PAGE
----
The Select Board made its annual call this week on whether or not to split the tax rate, that is, to have a single tax rate for residents and businesses, or to have one group pay more than the other. The Board, which often gets asked about splitting the rate by residents feeling property tax pain, stuck with a single rate for the “residential factor” and went out of its way to explain why, with assistance from the town’s director of assessing.
Director of Assessing Eric Henderson kicked off the Fiscal Year 2024 Tax Classification Hearing with a presentation (embedded below) going over the basics of tax rates, sharing the latest on Natick’s property values, and reviewing the town’s options on rates. If you watch the whole presentation via the Pegasus recording, you’ll get your fill of new growth, excess levy capacity, and some fun math equations.
Natick impresses with a total tax value of just under $11.5 billion, with a “b,” for FY23. That’s up 7.41% from the previous year.
About 82% of the value derives from residential properties, and the FY23 average value of single-family homes rose from about $759K to $817K (if you prefer medians, which downplay the outliers, values rose from $686K to $729K). New growth contributed more than $2M in tax dollars to the town.
The usual good news/bad news is that Natick’s property tax rate per $1,000 of property value continues to fall, but tax bills keep rising because property values keep rising despite interest rates tamping things down a bit for certain properties. The projected FY24 tax rate would be $12.26, down 38 cents from the year before. “Obviously a correlation as the [assessed property] values go up,” Henderson said.
Under a single tax rate, the average Natick residential property owner in FY24 would be looking at a property tax bill of around $10,021, up roughly $424 over the previous fiscal year. You might like the projected increase based on median value better: That’s $268.
Also, don’t overlook tax assistance and deferral programs available to eligible residents.
Henderson says the mix of single rate vs. split rate municipalities across the state has stayed pretty steady for years. Currently, 243 communities have a single rate, as does Natick, while 108 use split rates. For Natick, if it were to go with a split rate, residents’ bills would fall by 1%, while commercial property owners would see a 4% spike.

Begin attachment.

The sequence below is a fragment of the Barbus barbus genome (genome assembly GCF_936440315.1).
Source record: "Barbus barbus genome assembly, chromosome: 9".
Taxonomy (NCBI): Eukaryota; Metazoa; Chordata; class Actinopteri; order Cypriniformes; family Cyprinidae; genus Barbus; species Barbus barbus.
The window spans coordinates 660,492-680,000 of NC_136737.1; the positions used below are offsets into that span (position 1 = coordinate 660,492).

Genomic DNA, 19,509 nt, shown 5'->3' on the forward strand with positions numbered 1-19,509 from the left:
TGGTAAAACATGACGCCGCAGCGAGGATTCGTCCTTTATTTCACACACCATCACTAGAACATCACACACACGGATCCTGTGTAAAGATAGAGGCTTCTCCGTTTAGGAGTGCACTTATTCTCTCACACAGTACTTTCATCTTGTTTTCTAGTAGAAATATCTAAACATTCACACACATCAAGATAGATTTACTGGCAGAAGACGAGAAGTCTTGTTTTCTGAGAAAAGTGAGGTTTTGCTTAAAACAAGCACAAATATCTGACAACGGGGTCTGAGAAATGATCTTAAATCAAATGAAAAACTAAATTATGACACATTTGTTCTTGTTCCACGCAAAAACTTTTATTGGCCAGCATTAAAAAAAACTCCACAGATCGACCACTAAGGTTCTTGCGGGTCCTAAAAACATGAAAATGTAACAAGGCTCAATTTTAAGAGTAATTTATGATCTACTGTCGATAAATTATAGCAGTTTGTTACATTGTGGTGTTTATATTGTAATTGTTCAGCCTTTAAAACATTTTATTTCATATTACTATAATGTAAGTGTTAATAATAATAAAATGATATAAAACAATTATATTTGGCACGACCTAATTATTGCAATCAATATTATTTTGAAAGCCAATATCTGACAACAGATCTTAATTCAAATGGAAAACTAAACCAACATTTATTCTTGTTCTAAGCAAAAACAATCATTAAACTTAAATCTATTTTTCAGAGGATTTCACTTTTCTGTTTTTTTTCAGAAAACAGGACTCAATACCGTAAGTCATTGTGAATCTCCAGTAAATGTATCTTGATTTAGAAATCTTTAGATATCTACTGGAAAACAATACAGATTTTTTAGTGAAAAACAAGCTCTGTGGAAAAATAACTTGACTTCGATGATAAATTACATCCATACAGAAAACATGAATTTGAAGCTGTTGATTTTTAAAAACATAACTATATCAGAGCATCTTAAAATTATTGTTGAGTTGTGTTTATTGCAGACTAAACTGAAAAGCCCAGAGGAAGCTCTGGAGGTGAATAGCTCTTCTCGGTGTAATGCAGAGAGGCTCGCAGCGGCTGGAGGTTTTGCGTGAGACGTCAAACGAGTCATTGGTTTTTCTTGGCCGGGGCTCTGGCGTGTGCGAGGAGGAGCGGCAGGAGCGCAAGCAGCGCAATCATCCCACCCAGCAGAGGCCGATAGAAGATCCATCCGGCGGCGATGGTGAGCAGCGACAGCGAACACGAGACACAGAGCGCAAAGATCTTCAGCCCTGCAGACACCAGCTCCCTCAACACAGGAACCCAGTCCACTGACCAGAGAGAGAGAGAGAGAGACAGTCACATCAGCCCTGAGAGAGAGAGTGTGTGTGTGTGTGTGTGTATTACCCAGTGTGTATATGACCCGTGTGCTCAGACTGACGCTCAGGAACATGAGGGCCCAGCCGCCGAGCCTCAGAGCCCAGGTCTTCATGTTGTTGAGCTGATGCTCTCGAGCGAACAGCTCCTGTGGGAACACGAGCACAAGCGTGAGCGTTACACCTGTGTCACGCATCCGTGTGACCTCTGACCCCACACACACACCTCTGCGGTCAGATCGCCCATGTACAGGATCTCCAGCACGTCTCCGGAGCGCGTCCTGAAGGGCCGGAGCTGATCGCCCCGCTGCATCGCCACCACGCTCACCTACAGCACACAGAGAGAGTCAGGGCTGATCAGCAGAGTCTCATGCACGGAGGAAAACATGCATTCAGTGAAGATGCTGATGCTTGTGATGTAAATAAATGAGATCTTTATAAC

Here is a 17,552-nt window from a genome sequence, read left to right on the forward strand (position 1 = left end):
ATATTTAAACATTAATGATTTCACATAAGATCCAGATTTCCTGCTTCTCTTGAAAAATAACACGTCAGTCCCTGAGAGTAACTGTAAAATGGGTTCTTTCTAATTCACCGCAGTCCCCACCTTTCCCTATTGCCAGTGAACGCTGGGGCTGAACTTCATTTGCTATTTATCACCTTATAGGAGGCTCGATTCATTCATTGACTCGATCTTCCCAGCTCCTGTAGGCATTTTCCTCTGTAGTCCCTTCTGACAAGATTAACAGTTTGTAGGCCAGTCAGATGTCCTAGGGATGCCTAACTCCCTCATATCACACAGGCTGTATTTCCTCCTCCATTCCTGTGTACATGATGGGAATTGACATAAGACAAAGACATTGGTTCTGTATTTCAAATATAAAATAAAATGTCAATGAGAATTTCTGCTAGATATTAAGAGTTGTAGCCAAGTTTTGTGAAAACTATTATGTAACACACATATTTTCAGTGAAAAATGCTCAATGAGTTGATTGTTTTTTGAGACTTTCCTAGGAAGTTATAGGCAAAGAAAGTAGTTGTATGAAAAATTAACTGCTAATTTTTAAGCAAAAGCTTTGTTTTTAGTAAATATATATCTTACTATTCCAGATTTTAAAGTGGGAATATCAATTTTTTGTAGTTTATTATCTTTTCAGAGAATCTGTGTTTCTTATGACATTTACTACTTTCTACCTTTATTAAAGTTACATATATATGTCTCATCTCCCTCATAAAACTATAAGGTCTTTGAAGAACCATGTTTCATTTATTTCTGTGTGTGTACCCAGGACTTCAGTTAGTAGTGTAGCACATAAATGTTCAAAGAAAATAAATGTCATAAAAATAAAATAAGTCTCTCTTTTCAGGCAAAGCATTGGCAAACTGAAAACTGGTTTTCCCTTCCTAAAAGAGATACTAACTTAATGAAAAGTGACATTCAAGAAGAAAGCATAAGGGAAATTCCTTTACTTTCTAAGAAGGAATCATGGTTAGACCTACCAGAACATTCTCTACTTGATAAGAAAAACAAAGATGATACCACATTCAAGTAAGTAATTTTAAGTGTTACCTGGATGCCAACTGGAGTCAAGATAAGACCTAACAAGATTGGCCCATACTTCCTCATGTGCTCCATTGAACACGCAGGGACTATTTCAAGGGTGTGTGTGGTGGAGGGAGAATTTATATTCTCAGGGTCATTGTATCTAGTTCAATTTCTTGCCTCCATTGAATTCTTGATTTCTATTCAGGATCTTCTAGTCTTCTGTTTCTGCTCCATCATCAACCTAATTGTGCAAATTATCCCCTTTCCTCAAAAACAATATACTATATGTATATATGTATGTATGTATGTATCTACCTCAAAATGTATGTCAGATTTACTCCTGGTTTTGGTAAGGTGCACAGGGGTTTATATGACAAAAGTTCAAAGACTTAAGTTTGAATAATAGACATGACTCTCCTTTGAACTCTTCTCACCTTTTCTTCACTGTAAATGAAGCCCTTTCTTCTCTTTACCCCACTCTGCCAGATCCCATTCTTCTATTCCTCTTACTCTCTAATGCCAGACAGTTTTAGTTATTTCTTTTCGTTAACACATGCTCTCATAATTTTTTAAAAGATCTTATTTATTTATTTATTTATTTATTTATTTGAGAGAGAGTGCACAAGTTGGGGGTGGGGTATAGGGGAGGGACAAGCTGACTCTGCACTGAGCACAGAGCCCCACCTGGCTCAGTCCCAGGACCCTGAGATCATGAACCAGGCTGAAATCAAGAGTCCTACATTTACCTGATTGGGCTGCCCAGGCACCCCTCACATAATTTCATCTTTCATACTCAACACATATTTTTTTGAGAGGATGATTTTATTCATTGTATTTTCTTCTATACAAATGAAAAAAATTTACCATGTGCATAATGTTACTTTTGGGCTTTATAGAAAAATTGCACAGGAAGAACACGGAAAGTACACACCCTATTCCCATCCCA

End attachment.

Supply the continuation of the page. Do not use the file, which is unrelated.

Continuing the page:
During discussion following Henderson’s presentation, Select Board member Rich Sidney said that he and the board do not take the tax rate decision lightly. In explaining the board’s considerations, he highlighted that the assessed values shown are from January 1, 2023 and that current home values might be different based on factors such as Fed interest rate adjustments. He also pointed out that if the town were to go to a split tax rate and residential bills fell a bit, those bills would probably bounce right back the next year due to commercial property values being lower. He credited the single tax rate in part for supporting Natick’s vibrant downtown and industrial centers.
Another consideration about going the split rate route, Henderson said, is that you might see more commercial property owners appeal their valuations. Residents rarely do. Board Chair Bruce Evans said that if Natick changes to a split rate, appeals by commercial property owners will spike. “I can guarantee that,” he said.
Select Board member Kathryn Coughlin also commented on the split tax rate issue, citing the continued tough retail climate as a reason not to shift more of the tax burden to commercial property owners. She cited millions of square feet of unleased office and retail space in town (not including the mall) as of the end of June. She also noted the impact that spaces vacated by anchor tenants at the mall has on rents that can be charged for other tenants. Raising commercial property taxes would really hurt small businesses like those in downtown Natick, she added. “There’s a lot of very good justification to keep the single tax rate,” she said.
The Board voted 5-0 in favor of the single tax rate.